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Morris v. Cornell & Co.

UNITED STATES DISTRICT COURT DISTRICT OF NEW JERSEY


August 16, 2006

GLENN D. MORRIS, PLAINTIFF,
v.
CORNELL & COMPANY, DEFENDANT.

The opinion of the court was delivered by: Irenas, Senior District Judge

OPINION

Plaintiff Glenn D. Morris ("Morris") brings the instant action against his former employer, Defendant Cornell & Company ("Cornell"), alleging race discrimination, age discrimination and retaliation in violation of Title VII of the Civil Rights Act of 1964 ("Title VII"),*fn1 and the Age Discrimination in Employment Act ("ADEA").*fn2 Cornell moves for summary judgment.

I.

Morris, a forty-seven year old African American man, joined the District Council of Northern New Jersey Ironworkers ("Union") apprenticeship training program in September, 2000. During the three to four year training program, apprentices receive training from the District Council at specific training sites, and also assist journeymen and foremen at actual job sites.

Cornell, a construction firm in the business of erecting steel and concrete structures, was subcontracted to erect the steel framework of the Goldman Sachs Building ("the Project"), located on the Hudson River across from New York City in Jersey City, New Jersey. Steel erection of the project commenced in June, 2001, and continued through June, 2003. When the Project began, Cornell initially employed six ironworkers at the site. As the construction progressed, Cornell gradually hired more workers, reaching a peak of 114 journeymen, 20 foremen and 18 apprentices hired to work daily on the Project in April, 2002.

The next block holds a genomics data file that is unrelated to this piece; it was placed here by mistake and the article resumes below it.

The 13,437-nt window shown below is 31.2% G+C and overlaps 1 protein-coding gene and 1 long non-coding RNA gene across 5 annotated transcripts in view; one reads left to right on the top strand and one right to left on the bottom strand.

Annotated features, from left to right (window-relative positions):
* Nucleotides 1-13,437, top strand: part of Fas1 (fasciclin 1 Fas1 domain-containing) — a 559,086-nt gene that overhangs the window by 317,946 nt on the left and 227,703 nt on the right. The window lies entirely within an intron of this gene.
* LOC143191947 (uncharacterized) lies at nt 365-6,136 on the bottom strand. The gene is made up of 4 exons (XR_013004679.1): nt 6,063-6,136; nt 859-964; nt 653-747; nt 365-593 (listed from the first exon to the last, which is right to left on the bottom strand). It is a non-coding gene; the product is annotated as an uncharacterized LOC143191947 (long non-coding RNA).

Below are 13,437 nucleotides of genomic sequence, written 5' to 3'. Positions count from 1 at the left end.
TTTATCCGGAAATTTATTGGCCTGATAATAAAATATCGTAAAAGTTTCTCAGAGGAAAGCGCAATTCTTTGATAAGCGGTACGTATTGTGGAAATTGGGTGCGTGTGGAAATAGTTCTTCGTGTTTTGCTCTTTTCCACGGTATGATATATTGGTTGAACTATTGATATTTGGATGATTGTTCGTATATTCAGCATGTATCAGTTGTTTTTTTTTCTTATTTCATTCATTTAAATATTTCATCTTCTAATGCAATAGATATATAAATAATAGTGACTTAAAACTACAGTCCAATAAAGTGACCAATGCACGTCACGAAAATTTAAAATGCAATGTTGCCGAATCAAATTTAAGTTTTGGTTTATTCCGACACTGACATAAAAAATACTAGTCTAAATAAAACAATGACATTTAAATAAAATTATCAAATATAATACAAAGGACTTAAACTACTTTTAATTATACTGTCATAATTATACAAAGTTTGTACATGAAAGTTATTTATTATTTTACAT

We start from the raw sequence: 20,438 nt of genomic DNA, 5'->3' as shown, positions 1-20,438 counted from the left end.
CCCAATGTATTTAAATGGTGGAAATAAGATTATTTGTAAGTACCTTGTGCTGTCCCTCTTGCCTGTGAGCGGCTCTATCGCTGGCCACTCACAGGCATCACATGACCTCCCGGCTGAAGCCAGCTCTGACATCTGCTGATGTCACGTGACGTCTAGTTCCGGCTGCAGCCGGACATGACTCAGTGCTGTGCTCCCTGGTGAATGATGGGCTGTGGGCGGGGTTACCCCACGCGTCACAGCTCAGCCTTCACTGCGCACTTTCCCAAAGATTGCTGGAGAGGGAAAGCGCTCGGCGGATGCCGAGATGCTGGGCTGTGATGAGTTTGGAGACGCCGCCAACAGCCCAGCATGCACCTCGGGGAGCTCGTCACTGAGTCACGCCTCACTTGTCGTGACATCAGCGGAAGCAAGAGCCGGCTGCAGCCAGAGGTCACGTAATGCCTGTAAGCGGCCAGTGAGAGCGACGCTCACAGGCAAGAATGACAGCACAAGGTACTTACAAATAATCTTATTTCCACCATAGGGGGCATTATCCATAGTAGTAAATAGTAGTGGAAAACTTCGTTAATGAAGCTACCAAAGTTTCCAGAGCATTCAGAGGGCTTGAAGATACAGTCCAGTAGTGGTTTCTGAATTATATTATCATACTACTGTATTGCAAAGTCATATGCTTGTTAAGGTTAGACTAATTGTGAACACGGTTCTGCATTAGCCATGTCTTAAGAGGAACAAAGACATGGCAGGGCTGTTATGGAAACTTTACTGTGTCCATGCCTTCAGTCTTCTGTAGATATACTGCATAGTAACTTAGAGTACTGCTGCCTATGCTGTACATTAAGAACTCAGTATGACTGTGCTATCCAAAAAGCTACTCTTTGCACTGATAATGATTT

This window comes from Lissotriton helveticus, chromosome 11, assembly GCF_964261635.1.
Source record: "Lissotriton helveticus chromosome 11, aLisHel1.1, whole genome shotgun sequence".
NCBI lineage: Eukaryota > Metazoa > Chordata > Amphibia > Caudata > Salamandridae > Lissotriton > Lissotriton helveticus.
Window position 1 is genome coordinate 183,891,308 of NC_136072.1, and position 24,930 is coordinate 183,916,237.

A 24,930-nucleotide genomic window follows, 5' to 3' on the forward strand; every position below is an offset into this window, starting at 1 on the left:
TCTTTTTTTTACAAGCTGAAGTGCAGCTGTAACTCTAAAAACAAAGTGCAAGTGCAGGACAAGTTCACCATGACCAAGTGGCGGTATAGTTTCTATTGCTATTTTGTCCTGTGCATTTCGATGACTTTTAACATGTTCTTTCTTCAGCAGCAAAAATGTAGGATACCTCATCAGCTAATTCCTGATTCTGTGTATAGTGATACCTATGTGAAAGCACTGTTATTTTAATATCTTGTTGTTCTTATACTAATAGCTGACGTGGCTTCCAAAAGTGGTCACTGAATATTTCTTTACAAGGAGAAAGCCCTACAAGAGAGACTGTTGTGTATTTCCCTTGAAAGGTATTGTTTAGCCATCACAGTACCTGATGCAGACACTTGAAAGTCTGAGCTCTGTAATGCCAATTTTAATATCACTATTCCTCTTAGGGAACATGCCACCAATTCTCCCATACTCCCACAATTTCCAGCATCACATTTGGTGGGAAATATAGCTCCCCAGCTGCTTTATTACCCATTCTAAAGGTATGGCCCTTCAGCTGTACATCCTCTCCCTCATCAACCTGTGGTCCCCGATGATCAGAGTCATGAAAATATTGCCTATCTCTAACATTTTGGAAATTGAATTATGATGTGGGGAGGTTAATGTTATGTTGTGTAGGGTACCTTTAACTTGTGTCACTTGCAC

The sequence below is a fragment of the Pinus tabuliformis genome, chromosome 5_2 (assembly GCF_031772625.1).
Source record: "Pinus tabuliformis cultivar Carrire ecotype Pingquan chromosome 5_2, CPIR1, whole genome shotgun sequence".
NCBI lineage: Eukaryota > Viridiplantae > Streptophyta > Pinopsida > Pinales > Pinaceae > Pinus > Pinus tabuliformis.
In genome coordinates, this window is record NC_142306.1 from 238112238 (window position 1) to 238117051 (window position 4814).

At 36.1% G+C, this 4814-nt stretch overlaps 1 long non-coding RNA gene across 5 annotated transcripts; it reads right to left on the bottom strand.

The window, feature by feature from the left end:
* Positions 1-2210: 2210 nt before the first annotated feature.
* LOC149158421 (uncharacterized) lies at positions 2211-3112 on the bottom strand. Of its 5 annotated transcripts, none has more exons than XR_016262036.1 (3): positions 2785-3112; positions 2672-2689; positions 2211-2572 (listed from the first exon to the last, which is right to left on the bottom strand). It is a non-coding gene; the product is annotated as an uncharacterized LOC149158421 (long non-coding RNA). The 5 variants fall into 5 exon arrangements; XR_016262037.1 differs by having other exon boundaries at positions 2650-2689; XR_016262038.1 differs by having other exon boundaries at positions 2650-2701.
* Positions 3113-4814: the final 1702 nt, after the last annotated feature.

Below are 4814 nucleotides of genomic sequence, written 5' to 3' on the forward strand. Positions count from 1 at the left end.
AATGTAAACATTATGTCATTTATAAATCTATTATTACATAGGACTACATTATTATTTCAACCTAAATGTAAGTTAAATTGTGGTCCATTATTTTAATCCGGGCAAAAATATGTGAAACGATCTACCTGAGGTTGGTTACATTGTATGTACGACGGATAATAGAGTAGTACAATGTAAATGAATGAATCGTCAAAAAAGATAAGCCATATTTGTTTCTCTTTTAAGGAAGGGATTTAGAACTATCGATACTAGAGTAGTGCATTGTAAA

Cornell hired Morris as an apprentice in September, 2001. At that time, eight apprentices had been previously hired to work on the Project. Morris was first assigned to a "bolting-up" gang and later to a "fieldwork" gang.*fn3 During his tenure on the project, Morris claims that his "upward mobility" as an apprentice was hindered by the discriminatory motives of supervisors and management when they did not allow him to work in a variety of capacities on the project or provide him with proper on the job training.